Extreme weather across the U.S. underscores the need to ratchet up climate action
New York — One of the largest climate summits of the year, Climate Week NYC, kicks off this week, as fires continue to burn across the American West, hurricanes brew in the Atlantic and heat records are broken across the country. Environment America and its state affiliates are using this event and the urgency brought on by the extreme weather to both amplify education and call for specific actions in support of climate solutions.
“The need to act immediately on climate has never been more clear,” said Andrea McGimsey, Environment America’s Global Warming Solutions Campaign director. “This climate week, we’re doubling down on our pledge to do all we can to slow the warming of the planet that is making extreme weather events more frequent and more dangerous across the country. And we’re asking Americans to join us.”
Throughout the week, Environment America and its state affiliates will be pressing state and federal leaders to make global warming a priority and adopt bold solutions. In addition, the organization will be providing the public with opportunities to take action as well as hosting a webinar and releasing resources designed to educate the public and decision-makers on climate solutions.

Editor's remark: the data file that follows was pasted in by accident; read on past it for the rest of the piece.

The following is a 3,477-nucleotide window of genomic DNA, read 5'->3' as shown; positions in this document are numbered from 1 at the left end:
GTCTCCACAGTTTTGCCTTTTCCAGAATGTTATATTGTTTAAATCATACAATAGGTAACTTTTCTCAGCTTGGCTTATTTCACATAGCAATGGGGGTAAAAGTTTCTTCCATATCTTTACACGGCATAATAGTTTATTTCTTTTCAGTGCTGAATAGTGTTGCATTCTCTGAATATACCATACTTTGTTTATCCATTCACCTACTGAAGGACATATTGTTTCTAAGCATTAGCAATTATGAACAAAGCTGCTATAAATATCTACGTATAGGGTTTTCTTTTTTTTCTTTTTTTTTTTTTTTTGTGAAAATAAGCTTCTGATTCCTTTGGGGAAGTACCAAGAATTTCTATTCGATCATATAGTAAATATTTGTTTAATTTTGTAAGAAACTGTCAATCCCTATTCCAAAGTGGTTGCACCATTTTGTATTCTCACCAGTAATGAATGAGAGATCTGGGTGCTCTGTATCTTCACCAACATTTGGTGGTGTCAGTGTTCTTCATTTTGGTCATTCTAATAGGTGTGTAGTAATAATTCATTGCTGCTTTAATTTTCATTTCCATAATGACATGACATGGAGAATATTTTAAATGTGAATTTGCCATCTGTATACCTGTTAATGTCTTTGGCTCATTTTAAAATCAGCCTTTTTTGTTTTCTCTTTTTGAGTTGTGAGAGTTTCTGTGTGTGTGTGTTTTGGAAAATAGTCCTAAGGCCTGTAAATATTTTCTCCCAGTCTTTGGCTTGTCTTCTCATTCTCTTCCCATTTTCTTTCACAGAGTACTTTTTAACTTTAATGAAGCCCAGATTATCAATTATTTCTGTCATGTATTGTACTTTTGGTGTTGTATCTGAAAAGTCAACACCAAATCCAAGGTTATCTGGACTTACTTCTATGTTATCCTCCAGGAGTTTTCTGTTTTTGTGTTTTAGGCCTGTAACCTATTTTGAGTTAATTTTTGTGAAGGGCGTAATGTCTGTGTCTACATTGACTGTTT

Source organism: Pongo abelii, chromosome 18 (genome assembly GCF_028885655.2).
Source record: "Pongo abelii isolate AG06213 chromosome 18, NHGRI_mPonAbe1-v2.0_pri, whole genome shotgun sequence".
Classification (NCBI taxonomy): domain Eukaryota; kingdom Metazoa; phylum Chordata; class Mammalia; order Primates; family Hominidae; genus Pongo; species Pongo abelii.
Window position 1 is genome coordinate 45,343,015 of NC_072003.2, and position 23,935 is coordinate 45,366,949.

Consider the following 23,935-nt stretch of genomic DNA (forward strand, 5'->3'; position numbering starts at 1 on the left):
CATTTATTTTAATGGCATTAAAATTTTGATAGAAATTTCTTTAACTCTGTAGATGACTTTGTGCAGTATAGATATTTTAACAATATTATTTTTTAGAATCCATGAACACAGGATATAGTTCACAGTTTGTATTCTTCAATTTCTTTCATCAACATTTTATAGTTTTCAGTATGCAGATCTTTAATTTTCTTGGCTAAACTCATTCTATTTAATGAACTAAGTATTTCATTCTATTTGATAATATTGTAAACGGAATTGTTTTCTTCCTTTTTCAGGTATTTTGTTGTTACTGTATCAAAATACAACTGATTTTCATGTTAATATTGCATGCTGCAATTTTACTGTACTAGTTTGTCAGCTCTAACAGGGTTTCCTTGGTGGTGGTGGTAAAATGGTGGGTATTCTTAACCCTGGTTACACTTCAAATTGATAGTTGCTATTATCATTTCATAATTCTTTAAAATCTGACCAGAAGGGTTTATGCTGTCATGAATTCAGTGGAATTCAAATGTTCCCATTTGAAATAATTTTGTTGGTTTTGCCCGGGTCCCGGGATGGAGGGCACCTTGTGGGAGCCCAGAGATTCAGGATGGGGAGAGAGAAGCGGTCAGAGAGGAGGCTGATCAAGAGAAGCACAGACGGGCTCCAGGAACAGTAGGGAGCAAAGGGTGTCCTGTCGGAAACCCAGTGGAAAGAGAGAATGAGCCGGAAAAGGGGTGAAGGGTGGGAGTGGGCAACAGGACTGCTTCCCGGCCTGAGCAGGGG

This week, Environment America is expanding its “Climate Defenders” program to engage the public in climate activism and is asking people to pledge to take ten climate actions over the next ten weeks.
On Tuesday, Sept. 22, Environment America is hosting a web panel on how wildfires, hurricanes and other extreme weather events underscore the urgent need for climate action and a shift to renewable energy.
In California, Environment America and Environment California are calling on Gov. Gavin Newsom to accelerate the implementation of critical climate policies, including the transition to 100 percent renewable energy and the adoption of electric vehicles.
In states affected by the fires and hurricanes, Environment America and its state affiliates will be providing resource guides to help people impacted protect themselves and their families.
Each day throughout the week, on its social media accounts, Environment America will provide actions that the public can take to help move climate solutions forward.
“It feels like the climate apocalypse is upon us,” McGimsey said. “But if we act now and take bold steps, we can still avoid the worst of it. There’s just no more time to wait.”